Mad Men ahead.*
If the most harrowing scene from the latest episode of Mad Men, "Mystery Date," had not turned out to have been a dream, I would've been tempted to write off the show because it was so wildly over the line. (I've been in a writing-shows-off kind of mood lately, having given warning that my days of regularly reading and reviewing Grey's Anatomy and The Killing may be coming to an end due to my deep dissatisfaction with insipid storytelling.)
If Don had actually murdered his former lover and shoved her lifeless body under his bed (which, as one viewer pointed out, paralleled Sally hiding under a sofa from a mass killer who wasn't there later in the episode) I would've been insanely angry. It was bad enough that during the entire scene I was shouting at the television, "This'd better be a dream!" Luckily, it was a manifestation of Don's fears as interpreted by a fever-plagued nightmare that his marriage to Megan would collapse under the weight of his prior sexual liaisons. (I still believe that his fidelity to the part of the wedding vows about forsaking all others will be short-lived.)
Fear in general seemed to be the overall theme of the evening as Peggy, who appears open-minded and all into gal-power, gave a worried glance at her purse (loaded with cash she scammed from a desperately stupid Roger) wondering if she should leave it there while Dawn was sleeping on her sofa, unattended.
Henry's pill- and Bugle-happy mother Pauline feared that a mass murderer who killed women in Chicago would come to New York and attack her so she kept a giant kitchen knife at her side while she was babysitting Betty's kids.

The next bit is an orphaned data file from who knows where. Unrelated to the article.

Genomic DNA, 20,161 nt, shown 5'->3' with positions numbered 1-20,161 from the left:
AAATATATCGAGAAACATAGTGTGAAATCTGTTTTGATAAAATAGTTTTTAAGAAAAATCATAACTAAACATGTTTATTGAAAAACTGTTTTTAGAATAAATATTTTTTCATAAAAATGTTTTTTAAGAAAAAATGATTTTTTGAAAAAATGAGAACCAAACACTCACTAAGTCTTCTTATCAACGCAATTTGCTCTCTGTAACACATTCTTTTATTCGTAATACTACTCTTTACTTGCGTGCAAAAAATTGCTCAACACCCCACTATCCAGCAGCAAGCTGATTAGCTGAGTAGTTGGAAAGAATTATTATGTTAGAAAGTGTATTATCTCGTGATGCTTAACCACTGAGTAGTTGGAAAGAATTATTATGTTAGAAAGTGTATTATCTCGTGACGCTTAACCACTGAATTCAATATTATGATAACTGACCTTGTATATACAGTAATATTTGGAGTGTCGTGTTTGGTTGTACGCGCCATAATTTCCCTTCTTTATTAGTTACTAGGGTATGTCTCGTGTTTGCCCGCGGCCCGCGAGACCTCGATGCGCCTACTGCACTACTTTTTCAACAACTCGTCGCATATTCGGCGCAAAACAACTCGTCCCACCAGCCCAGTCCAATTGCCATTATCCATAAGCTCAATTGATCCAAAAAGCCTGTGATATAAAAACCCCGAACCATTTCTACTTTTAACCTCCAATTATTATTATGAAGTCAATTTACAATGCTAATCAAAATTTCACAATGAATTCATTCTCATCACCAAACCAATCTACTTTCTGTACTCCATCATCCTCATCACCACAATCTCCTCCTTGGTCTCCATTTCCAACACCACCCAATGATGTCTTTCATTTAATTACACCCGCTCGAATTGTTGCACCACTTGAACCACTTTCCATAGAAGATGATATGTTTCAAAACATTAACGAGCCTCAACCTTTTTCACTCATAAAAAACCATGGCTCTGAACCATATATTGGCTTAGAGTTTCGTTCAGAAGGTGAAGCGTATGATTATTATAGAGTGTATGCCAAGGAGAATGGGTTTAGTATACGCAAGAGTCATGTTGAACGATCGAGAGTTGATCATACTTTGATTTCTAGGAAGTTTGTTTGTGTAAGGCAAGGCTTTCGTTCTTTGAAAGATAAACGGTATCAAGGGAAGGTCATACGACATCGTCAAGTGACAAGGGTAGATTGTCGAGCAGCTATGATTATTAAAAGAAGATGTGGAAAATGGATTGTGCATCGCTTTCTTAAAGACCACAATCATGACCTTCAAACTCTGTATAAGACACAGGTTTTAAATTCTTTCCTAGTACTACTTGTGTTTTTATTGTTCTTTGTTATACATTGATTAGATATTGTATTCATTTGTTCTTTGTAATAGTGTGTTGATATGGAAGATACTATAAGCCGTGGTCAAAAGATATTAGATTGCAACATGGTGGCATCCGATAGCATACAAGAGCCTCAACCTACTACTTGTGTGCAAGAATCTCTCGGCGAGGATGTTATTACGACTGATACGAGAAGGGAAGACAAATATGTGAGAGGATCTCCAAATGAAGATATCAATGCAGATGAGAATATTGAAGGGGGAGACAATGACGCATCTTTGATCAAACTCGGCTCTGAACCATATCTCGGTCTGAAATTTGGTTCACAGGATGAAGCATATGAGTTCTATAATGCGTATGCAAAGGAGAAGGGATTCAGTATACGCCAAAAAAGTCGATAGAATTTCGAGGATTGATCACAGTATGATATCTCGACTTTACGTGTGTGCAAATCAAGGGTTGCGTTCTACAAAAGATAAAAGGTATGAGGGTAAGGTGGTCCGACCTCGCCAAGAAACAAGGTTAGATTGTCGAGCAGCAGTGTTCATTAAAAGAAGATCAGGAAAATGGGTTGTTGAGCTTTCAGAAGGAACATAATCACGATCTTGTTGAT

Sally was so worried about the Chicago murders that she couldn't sleep, so Grandma Pauline slipped her a sleeping pill. (That makes twice during this show's run that Sally had been rendered unconscious, the other time being when Don had taken her to work on a Sunday and she illictly sucked down some alcohol a Sterling Cooper employee had left behind.)
Joan, meanwhile, was initially fearful that Greg would get hurt when he returned to Vietnam for a second tour of duty, angry with the military for sending him back, particularly when he has a new family. But Joan's fear morphed into fury when she learned that not only had Greg volunteered to go back, but he didn't even care enough about her and their baby Kevin to even consult her about the decision. (Kind of like how he never asked her opinion on whether he should enlist. He just did it.)
While it was stunning to see Joan -- who tolerated grevious mistreatment by Greg in the past as the price for landing a husband (she told him he wasn't a good man adding "I know you know what I'm talking about") -- jettisoning her marriage, it shall prove fascinating to see her evolve into a strong, independent, single mother who's no longer simply after getting a ring on her finger.
My favorite part of the episode: Peggy shaking down Roger, shamelessly so, getting him to part ways with $400 in exchange for Peggy saving his sorry behind. Peggy is coming into her own, despite the unfortunate purse incident which came on the heels of her attempts to bond with Dawn and knowing what it's like to be "the only one" of her kind in the workplace.
Image credit: Michael Yarish/AMC.